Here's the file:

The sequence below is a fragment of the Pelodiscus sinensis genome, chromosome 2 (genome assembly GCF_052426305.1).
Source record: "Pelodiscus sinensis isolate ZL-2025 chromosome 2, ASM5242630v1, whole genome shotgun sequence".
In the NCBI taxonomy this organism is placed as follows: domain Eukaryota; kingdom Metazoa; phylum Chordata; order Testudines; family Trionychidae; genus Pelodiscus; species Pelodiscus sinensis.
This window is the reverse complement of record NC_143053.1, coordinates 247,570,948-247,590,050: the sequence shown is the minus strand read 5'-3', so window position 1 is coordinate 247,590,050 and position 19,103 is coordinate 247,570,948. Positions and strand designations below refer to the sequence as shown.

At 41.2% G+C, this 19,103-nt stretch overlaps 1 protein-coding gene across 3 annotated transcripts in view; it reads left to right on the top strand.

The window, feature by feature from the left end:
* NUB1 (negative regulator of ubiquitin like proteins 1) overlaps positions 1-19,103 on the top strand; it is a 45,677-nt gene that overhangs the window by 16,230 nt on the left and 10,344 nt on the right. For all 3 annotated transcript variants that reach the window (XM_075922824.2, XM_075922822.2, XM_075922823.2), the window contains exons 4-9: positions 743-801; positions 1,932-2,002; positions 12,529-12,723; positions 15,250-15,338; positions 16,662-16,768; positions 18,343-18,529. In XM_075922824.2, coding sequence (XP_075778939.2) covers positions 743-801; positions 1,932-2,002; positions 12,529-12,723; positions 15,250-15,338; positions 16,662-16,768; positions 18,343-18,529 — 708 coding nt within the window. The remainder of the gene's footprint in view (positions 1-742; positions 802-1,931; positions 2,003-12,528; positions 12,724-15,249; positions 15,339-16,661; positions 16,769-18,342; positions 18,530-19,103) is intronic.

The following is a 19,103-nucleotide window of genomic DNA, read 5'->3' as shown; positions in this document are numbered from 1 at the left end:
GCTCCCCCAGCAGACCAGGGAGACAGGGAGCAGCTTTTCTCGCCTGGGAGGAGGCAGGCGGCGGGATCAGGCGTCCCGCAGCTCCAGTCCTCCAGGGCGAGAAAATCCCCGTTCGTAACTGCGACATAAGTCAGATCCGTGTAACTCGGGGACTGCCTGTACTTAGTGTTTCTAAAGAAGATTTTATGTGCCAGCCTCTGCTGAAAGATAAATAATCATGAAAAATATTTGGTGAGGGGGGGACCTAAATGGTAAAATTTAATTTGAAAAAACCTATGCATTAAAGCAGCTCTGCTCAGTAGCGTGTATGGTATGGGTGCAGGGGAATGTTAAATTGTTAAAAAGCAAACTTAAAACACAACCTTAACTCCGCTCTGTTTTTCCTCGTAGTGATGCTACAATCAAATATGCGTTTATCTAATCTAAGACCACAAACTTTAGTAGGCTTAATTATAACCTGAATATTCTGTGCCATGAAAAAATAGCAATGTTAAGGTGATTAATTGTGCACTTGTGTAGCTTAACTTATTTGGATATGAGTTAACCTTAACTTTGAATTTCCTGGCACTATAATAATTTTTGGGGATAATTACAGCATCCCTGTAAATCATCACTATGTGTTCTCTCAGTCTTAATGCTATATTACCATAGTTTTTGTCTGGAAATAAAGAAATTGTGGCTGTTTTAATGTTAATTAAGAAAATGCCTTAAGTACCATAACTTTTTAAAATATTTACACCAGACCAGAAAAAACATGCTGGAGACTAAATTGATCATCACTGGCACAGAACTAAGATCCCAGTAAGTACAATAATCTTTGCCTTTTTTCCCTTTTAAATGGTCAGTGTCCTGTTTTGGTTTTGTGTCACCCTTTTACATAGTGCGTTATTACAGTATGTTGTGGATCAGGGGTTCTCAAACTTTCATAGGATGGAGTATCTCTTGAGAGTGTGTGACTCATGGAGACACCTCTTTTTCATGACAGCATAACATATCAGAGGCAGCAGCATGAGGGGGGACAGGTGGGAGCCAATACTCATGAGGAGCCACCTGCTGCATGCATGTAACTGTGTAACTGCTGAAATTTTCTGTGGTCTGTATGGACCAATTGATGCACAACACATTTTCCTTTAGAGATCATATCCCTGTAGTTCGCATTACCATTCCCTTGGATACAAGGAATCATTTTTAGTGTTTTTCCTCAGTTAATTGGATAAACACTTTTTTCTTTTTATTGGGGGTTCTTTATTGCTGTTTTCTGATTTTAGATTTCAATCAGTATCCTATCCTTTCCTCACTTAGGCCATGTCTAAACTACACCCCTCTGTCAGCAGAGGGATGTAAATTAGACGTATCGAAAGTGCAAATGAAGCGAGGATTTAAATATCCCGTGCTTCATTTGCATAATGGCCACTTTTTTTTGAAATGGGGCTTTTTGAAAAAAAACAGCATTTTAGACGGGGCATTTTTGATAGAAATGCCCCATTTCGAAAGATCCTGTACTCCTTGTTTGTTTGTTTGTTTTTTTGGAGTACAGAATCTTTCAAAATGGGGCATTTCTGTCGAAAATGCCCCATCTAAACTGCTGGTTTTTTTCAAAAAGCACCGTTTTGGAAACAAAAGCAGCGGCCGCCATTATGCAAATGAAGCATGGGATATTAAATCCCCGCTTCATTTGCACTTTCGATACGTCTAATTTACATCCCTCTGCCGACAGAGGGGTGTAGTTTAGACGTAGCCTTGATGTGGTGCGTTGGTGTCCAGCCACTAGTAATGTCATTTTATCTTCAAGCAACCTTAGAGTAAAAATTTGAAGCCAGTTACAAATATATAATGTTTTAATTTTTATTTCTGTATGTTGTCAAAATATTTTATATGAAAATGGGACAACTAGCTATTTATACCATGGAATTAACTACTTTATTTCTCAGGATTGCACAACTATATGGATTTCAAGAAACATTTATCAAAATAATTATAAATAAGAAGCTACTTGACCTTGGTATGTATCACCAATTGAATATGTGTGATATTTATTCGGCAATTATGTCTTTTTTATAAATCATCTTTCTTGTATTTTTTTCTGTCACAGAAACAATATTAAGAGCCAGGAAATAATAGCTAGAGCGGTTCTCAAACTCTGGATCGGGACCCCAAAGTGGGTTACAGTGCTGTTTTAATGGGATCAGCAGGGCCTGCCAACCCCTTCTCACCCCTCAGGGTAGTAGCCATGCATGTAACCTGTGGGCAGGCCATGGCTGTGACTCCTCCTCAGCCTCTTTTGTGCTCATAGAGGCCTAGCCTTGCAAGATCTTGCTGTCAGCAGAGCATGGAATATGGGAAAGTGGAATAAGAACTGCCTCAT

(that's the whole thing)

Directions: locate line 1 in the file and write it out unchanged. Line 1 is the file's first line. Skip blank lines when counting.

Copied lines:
The sequence below is a fragment of the Pelodiscus sinensis genome, chromosome 2 (genome assembly GCF_052426305.1).